seamus dubhghaill

Promoting Irish Culture and History from Little Rock, Arkansas, USA


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The Munich Air Disaster

munich-air-disasterThe Munich air disaster occurs on February 6, 1958 when British European Airways Flight 609 crashes on its third attempt to take off from a slush-covered runway at Munich-Riem Airport, West Germany. On the plane is the Manchester United football team, nicknamed the “Busby Babes“, along with supporters and journalists. Twenty of the 44 on the aircraft die at the scene. The injured, some unconscious, are taken to the Rechts der Isar Hospital in Munich where three more die, resulting in 23 fatalities with 21 survivors. Among the Manchester United fatalities is inside forward Liam “Billy” Whelan who was born in Cabra on the northside of Dublin in 1935.

The team is returning from a European Cup match in Belgrade, Yugoslavia, having eliminated Red Star Belgrade to advance to the semi-finals of the competition. The flight stops to refuel in Munich because a non-stop flight from Belgrade to Manchester is beyond the Airspeed Ambassador‘s range. After refuelling, pilots James Thain and Kenneth Rayment twice abandon take-off because of boost surging in the left engine. Fearing they will get too far behind schedule, Captain Thain rejects an overnight stay in Munich in favour of a third take-off attempt. By then snow is falling, causing a layer of slush to form at the end of the runway. After the aircraft hits the slush, it ploughs through a fence beyond the end of the runway and the left wing is torn off after hitting a house. Fearing the aircraft might explode, Thain begins evacuating passengers while Manchester United goalkeeper Harry Gregg helps pull survivors from the wreckage.

An investigation by West German airport authorities originally blames Thain, saying he did not de-ice the aircraft’s wings, despite eyewitness statements to the contrary. It is later established that the crash is caused by the slush on the runway, which slows the plane too much to take off. Thain is cleared in 1968, ten years after the incident.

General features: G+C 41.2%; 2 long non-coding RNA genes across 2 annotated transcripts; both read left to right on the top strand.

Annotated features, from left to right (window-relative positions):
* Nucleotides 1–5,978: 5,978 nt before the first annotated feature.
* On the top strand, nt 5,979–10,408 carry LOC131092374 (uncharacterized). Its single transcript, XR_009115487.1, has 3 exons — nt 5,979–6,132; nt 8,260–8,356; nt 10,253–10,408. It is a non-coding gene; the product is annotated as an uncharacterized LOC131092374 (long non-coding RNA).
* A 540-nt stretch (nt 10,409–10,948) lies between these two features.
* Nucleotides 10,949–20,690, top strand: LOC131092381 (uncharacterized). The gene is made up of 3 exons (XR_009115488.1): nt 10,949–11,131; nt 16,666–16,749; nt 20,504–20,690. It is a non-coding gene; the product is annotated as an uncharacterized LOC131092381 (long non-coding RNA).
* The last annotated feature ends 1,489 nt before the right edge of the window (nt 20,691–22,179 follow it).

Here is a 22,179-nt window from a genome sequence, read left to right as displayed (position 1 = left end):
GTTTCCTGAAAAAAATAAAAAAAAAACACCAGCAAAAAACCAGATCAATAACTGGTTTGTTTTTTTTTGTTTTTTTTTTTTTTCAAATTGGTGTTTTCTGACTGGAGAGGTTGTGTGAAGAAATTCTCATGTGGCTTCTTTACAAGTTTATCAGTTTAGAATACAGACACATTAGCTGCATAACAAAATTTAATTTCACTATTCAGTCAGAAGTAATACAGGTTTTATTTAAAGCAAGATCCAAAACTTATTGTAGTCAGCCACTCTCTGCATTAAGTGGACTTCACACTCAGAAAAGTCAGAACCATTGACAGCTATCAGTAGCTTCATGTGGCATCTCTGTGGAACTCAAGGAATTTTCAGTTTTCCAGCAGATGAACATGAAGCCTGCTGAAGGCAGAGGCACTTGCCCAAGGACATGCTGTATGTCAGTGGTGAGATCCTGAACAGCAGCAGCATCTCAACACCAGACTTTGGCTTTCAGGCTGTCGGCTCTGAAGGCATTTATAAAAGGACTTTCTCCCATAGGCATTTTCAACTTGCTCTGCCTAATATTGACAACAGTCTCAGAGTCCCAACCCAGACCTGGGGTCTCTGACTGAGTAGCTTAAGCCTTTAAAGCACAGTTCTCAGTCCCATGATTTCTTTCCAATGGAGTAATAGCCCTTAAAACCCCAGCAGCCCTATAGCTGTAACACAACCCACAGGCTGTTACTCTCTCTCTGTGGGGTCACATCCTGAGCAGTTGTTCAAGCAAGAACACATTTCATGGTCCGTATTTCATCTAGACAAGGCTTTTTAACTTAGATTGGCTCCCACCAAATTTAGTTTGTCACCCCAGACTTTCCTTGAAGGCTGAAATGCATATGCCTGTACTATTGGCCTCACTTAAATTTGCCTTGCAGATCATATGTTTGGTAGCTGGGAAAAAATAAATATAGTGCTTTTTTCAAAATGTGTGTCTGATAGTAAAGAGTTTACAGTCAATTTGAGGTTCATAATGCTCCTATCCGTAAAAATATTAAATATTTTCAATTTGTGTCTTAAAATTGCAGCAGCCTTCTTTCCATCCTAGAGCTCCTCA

At the time of the disaster, Manchester United is trying to become the third club to win three successive English Football League titles. They are six points behind League leaders Wolverhampton Wanderers with 14 games to go. They also hold the Charity Shield and have just advanced into their second successive European Cup semi-final. The team has not been beaten in eleven consecutive matches. The crash not only derails their title ambitions that year but also virtually destroys the nucleus of what promised to be one of the greatest generations of players in English football history. It takes ten years for the club to recover, with Busby rebuilding the team and winning the European Cup in 1968 with a new generation of “Babes.”

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Death of Martin Fay, Founding Member of The Chieftains

Martin Fay, Irish fiddler and bones player, and a former member of The Chieftains, dies on November 14, 2012. The Chieftains collaborate with musicians from a wide range of genres and cultures and bring in guest performers such as Mick Jagger, Van Morrison and James Galway. Yet traditional tunes lay at the heart of the band, with Fay’s fiddle a vital part of their distinctive sound.